2. You have to define which data source you want to apply your expectations. Great Expectations support Pandas dataframe, Spark dataframe and database tables with SQLAlchemy support. In this article we will use Pandas dataframe.
  • Expectations suite - An expectation suite contains a set of expectations you want to run on a dataset. You give an expectations suite a valid name so that you can identify what expectations are added to this suite.
  • Expectation - Expectation is an assertion or rule that you want to apply on a specific column in your dataset. For example, checking whether the value in the column is in the set of values provided.
  • Checkpoints - A checkpoint is a feature in the Great Expectations library that allows you to save the state of your data validation so that you can quickly resume at that point in the future. A checkpoint also allows you to compare data validation results over time. You can define custom checkpoints with custom actions (like storing the failed records in an S3 bucket).
  • Data docs - The Great Expectations Python library provides a variety of data docs to help users understand their data and the data expectations they have set. These data docs include:
    1. Data Documentation: This provides an overview of the data, including information about the data sources, data types, data quality, and more.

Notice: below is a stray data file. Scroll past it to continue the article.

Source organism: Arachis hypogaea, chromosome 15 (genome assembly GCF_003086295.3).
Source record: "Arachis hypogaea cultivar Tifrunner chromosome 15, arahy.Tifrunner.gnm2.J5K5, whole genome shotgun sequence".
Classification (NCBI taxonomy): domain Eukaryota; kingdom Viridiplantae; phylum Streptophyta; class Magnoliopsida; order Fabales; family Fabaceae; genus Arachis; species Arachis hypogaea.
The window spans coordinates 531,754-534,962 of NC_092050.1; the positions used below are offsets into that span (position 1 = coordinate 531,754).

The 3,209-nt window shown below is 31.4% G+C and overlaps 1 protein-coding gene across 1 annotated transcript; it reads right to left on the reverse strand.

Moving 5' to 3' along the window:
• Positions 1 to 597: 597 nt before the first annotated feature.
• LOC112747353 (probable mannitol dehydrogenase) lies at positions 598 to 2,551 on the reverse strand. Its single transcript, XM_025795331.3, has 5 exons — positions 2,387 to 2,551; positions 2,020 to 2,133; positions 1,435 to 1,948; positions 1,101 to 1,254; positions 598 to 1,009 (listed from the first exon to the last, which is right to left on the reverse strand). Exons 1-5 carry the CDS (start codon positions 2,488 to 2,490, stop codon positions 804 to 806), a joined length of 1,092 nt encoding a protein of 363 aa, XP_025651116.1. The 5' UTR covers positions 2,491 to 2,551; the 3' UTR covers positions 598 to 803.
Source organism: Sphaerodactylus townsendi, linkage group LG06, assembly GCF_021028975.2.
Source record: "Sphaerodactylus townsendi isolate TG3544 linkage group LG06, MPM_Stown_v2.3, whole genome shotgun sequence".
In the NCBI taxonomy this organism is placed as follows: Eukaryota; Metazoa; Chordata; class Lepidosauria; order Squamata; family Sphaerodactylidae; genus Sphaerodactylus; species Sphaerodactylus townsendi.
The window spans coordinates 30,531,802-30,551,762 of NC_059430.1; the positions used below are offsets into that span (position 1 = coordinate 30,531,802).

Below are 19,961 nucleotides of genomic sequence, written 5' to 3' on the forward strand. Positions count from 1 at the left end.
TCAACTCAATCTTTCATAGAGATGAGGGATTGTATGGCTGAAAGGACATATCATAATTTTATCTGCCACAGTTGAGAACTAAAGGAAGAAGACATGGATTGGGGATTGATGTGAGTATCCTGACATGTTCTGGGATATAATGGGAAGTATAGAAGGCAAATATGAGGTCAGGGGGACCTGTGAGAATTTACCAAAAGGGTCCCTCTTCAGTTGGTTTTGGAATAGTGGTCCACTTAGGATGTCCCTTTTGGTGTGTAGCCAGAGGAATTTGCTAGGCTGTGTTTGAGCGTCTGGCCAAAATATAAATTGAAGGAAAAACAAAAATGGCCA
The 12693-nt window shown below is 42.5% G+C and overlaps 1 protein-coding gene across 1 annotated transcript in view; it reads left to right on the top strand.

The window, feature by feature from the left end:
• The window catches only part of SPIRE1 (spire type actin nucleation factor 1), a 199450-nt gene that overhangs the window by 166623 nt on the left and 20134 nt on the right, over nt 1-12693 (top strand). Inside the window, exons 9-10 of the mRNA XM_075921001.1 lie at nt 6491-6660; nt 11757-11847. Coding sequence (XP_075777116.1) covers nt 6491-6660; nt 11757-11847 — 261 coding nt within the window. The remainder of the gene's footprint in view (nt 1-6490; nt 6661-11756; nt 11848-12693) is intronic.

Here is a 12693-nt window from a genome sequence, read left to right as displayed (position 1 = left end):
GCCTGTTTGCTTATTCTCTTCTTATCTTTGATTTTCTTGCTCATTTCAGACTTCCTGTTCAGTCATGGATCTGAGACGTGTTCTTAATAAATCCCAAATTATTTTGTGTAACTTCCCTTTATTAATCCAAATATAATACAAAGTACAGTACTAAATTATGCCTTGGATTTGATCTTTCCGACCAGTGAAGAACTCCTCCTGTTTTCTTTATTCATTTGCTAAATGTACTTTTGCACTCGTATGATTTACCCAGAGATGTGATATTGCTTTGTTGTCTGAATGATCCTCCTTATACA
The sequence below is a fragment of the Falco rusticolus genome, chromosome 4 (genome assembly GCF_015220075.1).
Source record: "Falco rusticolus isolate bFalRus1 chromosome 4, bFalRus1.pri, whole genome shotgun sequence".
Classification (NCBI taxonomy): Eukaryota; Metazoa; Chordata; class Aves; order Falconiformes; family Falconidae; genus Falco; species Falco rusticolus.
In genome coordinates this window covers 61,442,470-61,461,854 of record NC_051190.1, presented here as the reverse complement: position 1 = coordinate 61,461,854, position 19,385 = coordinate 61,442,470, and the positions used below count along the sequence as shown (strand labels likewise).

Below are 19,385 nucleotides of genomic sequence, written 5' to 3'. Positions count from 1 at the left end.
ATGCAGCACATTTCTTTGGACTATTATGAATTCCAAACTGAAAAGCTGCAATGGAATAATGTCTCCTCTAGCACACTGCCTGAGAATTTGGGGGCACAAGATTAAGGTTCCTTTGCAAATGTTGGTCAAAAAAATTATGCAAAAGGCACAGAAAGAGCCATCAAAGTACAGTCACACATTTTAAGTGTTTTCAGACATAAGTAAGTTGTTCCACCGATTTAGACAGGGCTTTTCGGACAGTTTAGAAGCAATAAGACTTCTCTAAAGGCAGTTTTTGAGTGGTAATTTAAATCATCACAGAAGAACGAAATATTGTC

2. Data Profiling: This provides an in-depth view of the data, including information about the distribution, outliers, missing values, and more.
    3. Data Expectations Reports: This provides an overview of the data expectations that have been set, the results of tests against the expectations, and any issues that have been identified.
    4. Data Validation Reports: This provides a detailed view into the data validation results, including information about any failed tests and any data issues that have been identified. I prefer to store validation results (a JSON object) into a database for further analysis. The complete source code for this article is available in GitHub.

Installing Great Expectations

I always prefer to setup a virtual environment for my Python projects. I assume you also do the same. Inside your virutal environment, you can install Great Expectations with pip:

$ pip install great_expectations

Use Python 3.8 and above. Detailed installation steps can be found here.

Setting up the Data context

A typical data context config for filesystem looks like this:

STORE_FOLDER = "/Users/saisyam/work/github/great-expectations-sample/ge_data"
#Setup data config
data_context_config = DataContextConfig(
    config_version = 3,
    plugins_directory = None,
    config_variables_file_path = None,
    datasources = {},
    stores = {
        "expectations_store": {
            "class_name": "ExpectationsStore",
            "store_backend": {
                "class_name": "TupleFilesystemStoreBackend",
                "base_directory": STORE_FOLDER+"/expectations"
        "validations_store": {
            "class_name": "ValidationsStore",
            "store_backend": {
                "class_name": "TupleFilesystemStoreBackend",
                "base_directory": STORE_FOLDER+"/validations"
        "checkpoint_store": {
            "class_name": "CheckpointStore",
            "store_backend": {